Blessed is the Fruit of Your Womb

by Deirdre A. McQuade

May 18, 2007

When Notre Dame undergrads go to the campus bookstore for course supplies and sweatshirts, they pass a striking bronze sculpture by Holy Cross priest, Rev. Anthony J. Lauck. It depicts the Visitation – the Blessed Virgin Mary greeting her cousin Elizabeth. Both pregnant, the two have to lean in toward each other, as their growing bellies don't allow for an upright embrace.

I was quite taken with this piece while working as a crisis pregnancy counselor and showed a photo of it to my dad, who loves to apply scripture to daily life. He remarked: "That's what you do at the center ... you greet the unwed pregnant woman with love when others might judge or reject her." His words inspired me to reflect on the passage from Luke's gospel (1:39-56).

Elizabeth first trusted the angel's words and miraculously conceived John the Baptist beyond her natural childbearing years. Then when Mary wondered how she would conceive the Christ child, asking "How can this be?" Gabriel explained that he would be the Son of God, and reassured her of God's powerful generosity: "Elizabeth, your relative, has also conceived a son in her old age .... for nothing will be impossible for God." Upon hearing this, Mary assented joyfully to God's will, a pivotal moment in salvation history.

When Mary came to visit, Elizabeth could hardly contain herself. The infant John "leapt for joy" in her womb and she cried out in the Holy Spirit: "Blessed are you among women, and blessed is the fruit of your womb." The joy and solidarity of their encounter is captured in Fr. Lauck's work, as well as in the opening words of the "Hail Mary."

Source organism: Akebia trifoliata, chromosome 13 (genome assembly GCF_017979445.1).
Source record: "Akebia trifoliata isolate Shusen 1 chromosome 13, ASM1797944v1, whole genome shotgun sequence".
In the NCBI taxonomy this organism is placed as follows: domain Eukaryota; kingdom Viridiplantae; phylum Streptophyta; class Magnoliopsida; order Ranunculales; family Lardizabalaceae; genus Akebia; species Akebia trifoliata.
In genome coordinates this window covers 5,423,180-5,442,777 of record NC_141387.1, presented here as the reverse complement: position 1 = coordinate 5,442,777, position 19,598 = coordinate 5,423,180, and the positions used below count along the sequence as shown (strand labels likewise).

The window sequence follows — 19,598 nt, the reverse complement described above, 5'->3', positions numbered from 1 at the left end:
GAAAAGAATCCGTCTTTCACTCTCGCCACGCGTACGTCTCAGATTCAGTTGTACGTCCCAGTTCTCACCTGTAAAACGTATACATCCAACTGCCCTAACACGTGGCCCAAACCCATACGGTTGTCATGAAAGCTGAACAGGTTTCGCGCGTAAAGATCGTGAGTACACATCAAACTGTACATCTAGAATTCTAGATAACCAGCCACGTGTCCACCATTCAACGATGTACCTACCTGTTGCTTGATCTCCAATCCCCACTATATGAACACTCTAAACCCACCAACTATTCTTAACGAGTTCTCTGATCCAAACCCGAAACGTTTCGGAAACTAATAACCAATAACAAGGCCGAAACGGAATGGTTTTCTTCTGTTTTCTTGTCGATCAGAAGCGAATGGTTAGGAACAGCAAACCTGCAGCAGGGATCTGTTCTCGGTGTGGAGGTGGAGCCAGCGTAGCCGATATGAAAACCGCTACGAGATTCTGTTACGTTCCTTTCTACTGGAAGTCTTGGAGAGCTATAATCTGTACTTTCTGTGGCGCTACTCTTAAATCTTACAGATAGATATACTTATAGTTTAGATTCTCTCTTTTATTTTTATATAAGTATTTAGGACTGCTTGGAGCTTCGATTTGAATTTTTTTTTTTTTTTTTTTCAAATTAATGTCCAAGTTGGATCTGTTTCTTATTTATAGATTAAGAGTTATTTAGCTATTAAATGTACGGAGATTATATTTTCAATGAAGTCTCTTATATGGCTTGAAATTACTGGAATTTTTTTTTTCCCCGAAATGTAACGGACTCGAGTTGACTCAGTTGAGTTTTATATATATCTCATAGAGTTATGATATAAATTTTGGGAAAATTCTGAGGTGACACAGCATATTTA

While it is not unusual for pregnant women to be alternately excited and worried about the future, some can become overwhelmed in the absence of a strong marriage or supportive community. Others lack sufficient financial resources or may see pregnancy as an intrusion into their well-established life plans. Far from being embraced with joy, they may feel like they don't have much of a choice.

Abortion promoters insist that access to abortion is necessary for such situations. But this is false solidarity. Like Mary and Elizabeth, we can respond differently, more creatively. There is no such thing as a "need" for abortion. It is never necessary for anyone to do evil, and it is always possible to choose the good.

Pregnancy help centers across the country help women choose the good at a pivotal moment in their family history. They greet pregnant women with compassion, offer a safe place for them to reflect on their life situation, and address their actual needs. They help women see children as a gift regardless of any difficulties that may lie ahead. Once women are empowered with real alternatives – including adoption as a loving, generous option – they can resist the temptation to abort. Combined with policy and education initiatives and much prayer, such outreach will help bring an end to abortion, for nothing is impossible with God.

To find your local pregnancy help center, call 1-888-4-OPTIONS (888-467-8466).

Deirdre A. McQuade is director of planning and information, Secretariat for Pro-Life Activities, U.S. Conference of Catholic Bishops.